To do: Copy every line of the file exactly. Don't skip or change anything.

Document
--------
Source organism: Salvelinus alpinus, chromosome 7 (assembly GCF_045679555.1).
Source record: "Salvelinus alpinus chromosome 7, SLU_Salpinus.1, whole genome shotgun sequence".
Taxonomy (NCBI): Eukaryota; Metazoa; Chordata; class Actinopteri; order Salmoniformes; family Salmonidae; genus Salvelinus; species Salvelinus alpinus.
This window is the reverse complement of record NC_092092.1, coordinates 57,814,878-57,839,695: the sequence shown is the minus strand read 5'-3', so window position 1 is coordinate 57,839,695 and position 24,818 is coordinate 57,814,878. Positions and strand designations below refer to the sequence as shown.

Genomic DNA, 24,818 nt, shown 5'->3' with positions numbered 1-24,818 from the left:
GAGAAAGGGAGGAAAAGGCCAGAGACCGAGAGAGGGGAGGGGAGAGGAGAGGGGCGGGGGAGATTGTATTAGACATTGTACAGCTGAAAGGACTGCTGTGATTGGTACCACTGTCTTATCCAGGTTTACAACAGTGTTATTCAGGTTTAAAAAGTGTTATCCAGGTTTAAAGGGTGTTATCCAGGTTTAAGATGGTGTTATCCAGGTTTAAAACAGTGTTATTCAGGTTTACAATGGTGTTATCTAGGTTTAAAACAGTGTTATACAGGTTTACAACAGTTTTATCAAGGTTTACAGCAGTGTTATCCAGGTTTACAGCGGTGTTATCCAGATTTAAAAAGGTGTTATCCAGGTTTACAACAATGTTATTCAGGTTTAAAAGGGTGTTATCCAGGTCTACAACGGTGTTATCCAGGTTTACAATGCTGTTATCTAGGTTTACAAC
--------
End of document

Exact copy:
Source organism: Salvelinus alpinus, chromosome 7 (assembly GCF_045679555.1).
Source record: "Salvelinus alpinus chromosome 7, SLU_Salpinus.1, whole genome shotgun sequence".
Taxonomy (NCBI): Eukaryota; Metazoa; Chordata; class Actinopteri; order Salmoniformes; family Salmonidae; genus Salvelinus; species Salvelinus alpinus.
This window is the reverse complement of record NC_092092.1, coordinates 57,814,878-57,839,695: the sequence shown is the minus strand read 5'-3', so window position 1 is coordinate 57,839,695 and position 24,818 is coordinate 57,814,878. Positions and strand designations below refer to the sequence as shown.

Genomic DNA, 24,818 nt, shown 5'->3' with positions numbered 1-24,818 from the left:
GAGAAAGGGAGGAAAAGGCCAGAGACCGAGAGAGGGGAGGGGAGAGGAGAGGGGCGGGGGAGATTGTATTAGACATTGTACAGCTGAAAGGACTGCTGTGATTGGTACCACTGTCTTATCCAGGTTTACAACAGTGTTATTCAGGTTTAAAAAGTGTTATCCAGGTTTAAAGGGTGTTATCCAGGTTTAAGATGGTGTTATCCAGGTTTAAAACAGTGTTATTCAGGTTTACAATGGTGTTATCTAGGTTTAAAACAGTGTTATACAGGTTTACAACAGTTTTATCAAGGTTTACAGCAGTGTTATCCAGGTTTACAGCGGTGTTATCCAGATTTAAAAAGGTGTTATCCAGGTTTACAACAATGTTATTCAGGTTTAAAAGGGTGTTATCCAGGTCTACAACGGTGTTATCCAGGTTTACAATGCTGTTATCTAGGTTTACAAC